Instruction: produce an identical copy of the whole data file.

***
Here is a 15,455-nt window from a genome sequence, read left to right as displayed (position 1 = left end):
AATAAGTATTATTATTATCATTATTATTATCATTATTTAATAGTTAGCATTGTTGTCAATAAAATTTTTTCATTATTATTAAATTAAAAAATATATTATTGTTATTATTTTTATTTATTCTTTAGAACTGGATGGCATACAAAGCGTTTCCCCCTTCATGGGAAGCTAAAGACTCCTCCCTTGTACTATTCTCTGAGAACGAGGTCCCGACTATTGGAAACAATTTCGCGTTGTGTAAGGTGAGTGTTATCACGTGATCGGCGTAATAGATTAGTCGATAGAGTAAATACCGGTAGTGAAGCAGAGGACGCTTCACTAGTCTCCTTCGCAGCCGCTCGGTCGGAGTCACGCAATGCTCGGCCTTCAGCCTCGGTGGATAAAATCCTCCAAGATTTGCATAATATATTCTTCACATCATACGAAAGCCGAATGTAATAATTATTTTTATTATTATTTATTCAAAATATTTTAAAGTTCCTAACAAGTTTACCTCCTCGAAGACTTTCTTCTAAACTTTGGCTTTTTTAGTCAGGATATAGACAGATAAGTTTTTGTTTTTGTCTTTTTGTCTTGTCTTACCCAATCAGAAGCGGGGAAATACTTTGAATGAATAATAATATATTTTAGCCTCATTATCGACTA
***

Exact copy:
Here is a 15,455-nt window from a genome sequence, read left to right as displayed (position 1 = left end):
AATAAGTATTATTATTATCATTATTATTATCATTATTTAATAGTTAGCATTGTTGTCAATAAAATTTTTTCATTATTATTAAATTAAAAAATATATTATTGTTATTATTTTTATTTATTCTTTAGAACTGGATGGCATACAAAGCGTTTCCCCCTTCATGGGAAGCTAAAGACTCCTCCCTTGTACTATTCTCTGAGAACGAGGTCCCGACTATTGGAAACAATTTCGCGTTGTGTAAGGTGAGTGTTATCACGTGATCGGCGTAATAGATTAGTCGATAGAGTAAATACCGGTAGTGAAGCAGAGGACGCTTCACTAGTCTCCTTCGCAGCCGCTCGGTCGGAGTCACGCAATGCTCGGCCTTCAGCCTCGGTGGATAAAATCCTCCAAGATTTGCATAATATATTCTTCACATCATACGAAAGCCGAATGTAATAATTATTTTTATTATTATTTATTCAAAATATTTTAAAGTTCCTAACAAGTTTACCTCCTCGAAGACTTTCTTCTAAACTTTGGCTTTTTTAGTCAGGATATAGACAGATAAGTTTTTGTTTTTGTCTTTTTGTCTTGTCTTACCCAATCAGAAGCGGGGAAATACTTTGAATGAATAATAATATATTTTAGCCTCATTATCGACTA